This scene came to mind as I was watching Jaquez’s game just because of how I saw his game being described by people on Twitter. I remember seeing things on Twitter last season about Jaquez being a glorified post-up player and not having the skills for the modern NBA. As I jumped into his offense, I found some things to be true. First, there are elements of Jaquez’s game that hearken back to the past. Jaquez is a good post-player, and we’ll get into all his skills. Second, although Jaquez has some retro vibes to his game, that doesn’t mean he doesn’t have modern NBA wing skills in his arsenal. In the same way that Creed felt like he was being targeted for being old, I was worried that people were also portraying Jaquez’s game as old. My argument for Jaquez’s game is that the mix of his retro vibes with the modern elements of his game makes him an enticing prospect.
I won’t sugar-coat it: Jaquez is outstanding in the post. He is a legit 6’7” and has a great frame. He has a powerful physique that really helps him get to his spots and even creates separation to get off his shots. When I saw Jaquez live in Vegas last season and in Westwood this season, his broad shoulders and strong upper body reminded me a lot of Gordan Hayward.
Jaquez will never be mistaken for Amen Thompson as an athlete. His athleticism is functional, not flashy. That’s okay, though, because Jaquez doesn’t rely on his athleticism to get his points. Jaquez pairs his physical brand of offense with a nasty head fake, ballerina-like feet, and a good handle. In the compilation I posted below, you’ll see what I’m talking about.
Jaquez is a really interesting player to watch on the offensive side of the ball because of how good his feet are. Jaquez does a great job of using his light feet to manipulate defenders and keep them constantly guessing. When Jaquez catches in the post or mid-post, he does a great job of attacking bigger defenders with his deceptive quickness, spin moves to get them going in different directions, and then has an awesome head fake to get them in the air. Once he gets them in the air, he does a great job of either ducking under, drawing fouls, or fading away to show off his nice touch from the mid-range. If you watch Jaquez posting up, it’s hard not to think back to guys like Jamal Mashburn back in the day or T J Warren if you want someone more recent. As the great Walt Clyde Frazier would say, he plays with bulldozer-like finesse.
Jaquez can do it all in the post. As I mentioned above, he does a great job of using fakes and quickness against bigger guys, and when he gets a smaller guy on him off a switch, he’s great at using his frame to bully his way down to the hoop. He can either back them down and go middle for a baby hook or short jumper or fake middle and spin baseline for a nice fall-away jumper. He’s such a tough guard for smaller guys because he’s so strong and is so patient when he gets down there. Defenders must also be wary of his interior passing; Jaquez has done a great job of finding his bigs at the dunker's spot and cutters flashing in the lane off of his post-ups. He also does a great job of sealing his man to get to his comfort zone and setting up an easy angle for an entry pass.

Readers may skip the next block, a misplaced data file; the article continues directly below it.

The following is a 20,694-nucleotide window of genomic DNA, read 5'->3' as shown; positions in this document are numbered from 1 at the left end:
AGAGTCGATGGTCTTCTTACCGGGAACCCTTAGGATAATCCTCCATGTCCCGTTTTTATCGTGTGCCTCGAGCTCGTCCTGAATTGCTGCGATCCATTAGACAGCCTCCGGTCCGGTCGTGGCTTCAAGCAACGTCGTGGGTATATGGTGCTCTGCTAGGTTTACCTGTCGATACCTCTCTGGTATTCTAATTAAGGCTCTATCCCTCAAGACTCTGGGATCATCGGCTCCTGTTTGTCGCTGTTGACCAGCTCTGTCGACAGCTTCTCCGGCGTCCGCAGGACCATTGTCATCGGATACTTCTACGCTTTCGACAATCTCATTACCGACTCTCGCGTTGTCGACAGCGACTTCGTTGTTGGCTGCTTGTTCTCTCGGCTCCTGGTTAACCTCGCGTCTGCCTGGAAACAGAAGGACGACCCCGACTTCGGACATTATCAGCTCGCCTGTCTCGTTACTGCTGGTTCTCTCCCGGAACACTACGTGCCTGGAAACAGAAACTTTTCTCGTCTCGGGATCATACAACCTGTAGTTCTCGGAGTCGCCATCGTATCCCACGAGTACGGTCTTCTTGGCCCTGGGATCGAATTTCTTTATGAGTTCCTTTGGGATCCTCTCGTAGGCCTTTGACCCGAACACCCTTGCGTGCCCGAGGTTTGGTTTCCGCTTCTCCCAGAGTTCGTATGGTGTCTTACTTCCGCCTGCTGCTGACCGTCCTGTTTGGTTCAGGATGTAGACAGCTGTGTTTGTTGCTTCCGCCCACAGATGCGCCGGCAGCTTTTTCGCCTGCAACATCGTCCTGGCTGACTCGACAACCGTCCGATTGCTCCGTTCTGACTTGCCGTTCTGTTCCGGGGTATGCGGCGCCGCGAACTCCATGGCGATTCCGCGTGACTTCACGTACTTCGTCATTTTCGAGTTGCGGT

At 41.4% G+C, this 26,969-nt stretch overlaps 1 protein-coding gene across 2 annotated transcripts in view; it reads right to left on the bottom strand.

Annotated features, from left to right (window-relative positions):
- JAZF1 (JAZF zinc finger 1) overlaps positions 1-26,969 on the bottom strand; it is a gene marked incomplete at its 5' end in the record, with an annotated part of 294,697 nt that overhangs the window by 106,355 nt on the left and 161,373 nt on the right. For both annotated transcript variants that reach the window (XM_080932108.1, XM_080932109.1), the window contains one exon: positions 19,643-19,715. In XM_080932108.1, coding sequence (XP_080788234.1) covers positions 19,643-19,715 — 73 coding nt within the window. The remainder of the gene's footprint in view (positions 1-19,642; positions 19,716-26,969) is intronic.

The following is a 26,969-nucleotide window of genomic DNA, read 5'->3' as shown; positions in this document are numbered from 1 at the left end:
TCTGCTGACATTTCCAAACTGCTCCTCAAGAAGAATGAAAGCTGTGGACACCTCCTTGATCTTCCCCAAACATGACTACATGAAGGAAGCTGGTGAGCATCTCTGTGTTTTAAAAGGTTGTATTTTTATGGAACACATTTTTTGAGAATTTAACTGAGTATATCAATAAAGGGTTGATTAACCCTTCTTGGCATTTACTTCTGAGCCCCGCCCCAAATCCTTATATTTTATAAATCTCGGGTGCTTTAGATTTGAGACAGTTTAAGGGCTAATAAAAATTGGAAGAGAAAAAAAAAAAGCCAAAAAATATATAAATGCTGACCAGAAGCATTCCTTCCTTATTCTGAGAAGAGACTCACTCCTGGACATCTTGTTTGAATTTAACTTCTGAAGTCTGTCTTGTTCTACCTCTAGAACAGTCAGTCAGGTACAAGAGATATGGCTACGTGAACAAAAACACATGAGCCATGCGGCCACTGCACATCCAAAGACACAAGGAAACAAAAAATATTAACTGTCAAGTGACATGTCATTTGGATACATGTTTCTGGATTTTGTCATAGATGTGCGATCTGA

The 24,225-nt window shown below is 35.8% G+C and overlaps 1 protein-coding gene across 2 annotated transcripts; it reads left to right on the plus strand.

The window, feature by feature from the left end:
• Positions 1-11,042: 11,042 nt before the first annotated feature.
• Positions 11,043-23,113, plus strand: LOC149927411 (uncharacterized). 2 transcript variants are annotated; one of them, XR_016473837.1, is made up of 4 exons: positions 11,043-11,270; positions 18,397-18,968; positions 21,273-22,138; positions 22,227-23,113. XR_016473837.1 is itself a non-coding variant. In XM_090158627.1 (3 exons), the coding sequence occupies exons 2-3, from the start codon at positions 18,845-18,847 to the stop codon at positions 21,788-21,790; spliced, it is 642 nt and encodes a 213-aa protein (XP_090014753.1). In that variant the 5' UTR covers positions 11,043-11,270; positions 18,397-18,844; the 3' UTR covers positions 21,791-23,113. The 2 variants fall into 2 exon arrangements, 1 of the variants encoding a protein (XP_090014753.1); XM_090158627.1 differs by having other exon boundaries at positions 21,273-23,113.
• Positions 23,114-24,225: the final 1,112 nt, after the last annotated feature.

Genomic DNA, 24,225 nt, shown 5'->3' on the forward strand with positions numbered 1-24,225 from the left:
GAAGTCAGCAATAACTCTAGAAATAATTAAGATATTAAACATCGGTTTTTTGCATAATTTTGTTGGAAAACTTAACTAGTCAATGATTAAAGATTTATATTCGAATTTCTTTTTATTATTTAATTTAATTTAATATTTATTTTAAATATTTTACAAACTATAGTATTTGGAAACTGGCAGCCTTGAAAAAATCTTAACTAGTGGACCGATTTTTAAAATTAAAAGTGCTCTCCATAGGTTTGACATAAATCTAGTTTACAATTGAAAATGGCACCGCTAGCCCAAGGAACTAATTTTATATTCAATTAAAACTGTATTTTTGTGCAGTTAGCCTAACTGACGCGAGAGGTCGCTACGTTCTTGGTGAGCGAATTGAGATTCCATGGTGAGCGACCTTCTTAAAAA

I know this may sound pretty basic, but it’s the finer details that make a huge difference, and I do think this is going to be a part of his game on the next level because coaches are going to use him as a screener in pick-and-roll sets. Jaquez has shown the ability to set good screens and can offer many options as a screener. Because of his passing ability and general offensive arsenal, he’ll be a threat in the short roll, and if the defense chooses to switch off the screen, he’ll be able to go to work against a smaller guard and exploit that match-up. Although a good post-game may be perceived as an antiquated skill, you can see how having that skillset in his bag makes sense due to his ability as a screener. On the NBA level, that type of versatility and matchup advantage is something coaches will look to utilize.
In the mid-post, Jaquez can face up and attack his man off the dribble. Jaquez has a tight handle for a guy his size and does a good job of using it to get to his spots. Jaquez doesn’t have a ton of shake, but he has enough to pair with his strength to create the separation he needs. And ultimately, even if he isn’t an elite ball-handler, his strong handle is enough to add another layer of concern for a defender. He’s not Jim Halpert cruising by Roy for an easy layup in the warehouse, but he’s also not Stanley Hudson, hunched over and counting every dribble.
I think his outside shooting is where I’d like to see more growth. I won’t shy away from the fact that I don’t love that he only took 2.8 three-point attempts per game this season. I wish the volume was a bit higher because I think he’s a good shooter. As much as I don’t love the volume, I can’t ignore the context either. Jaquez is a guy that likes to shoot from the mid-range and the post; that’s just where he’s comfortable right now. A lot of that comes from the role he’s playing as well. As I highlighted earlier, Jaquez is the number one option for the Bruins; that type of volume, scoring burden, and expectation won’t be there when he gets to the NBA. Of the 30 teams in the NBA, I can’t imagine one of them expecting him to come in and take charge of the offense.
Naturally, due to his new role, Jaquez must learn to shoot from the corners, be a play-finisher, and make the most of his lower offensive usage and role. I believe he can do it because even as the number one option for the Bruins, he is an incredibly selfless player who does not look to hog the ball and jack up shots all game long. As he continues to work on his outside shooting and increase the volume from there, I think we can look to his shooting touch in the mid-range and his good free throw shooting numbers (76.3%). Mechanically, I thought his base looked good, not too narrow or too wide; I thought the shot looked natural, smooth, and repeatable. I did wonder if he was shooting the ball from in front of his face a little too much, but I think that’s a minor fix.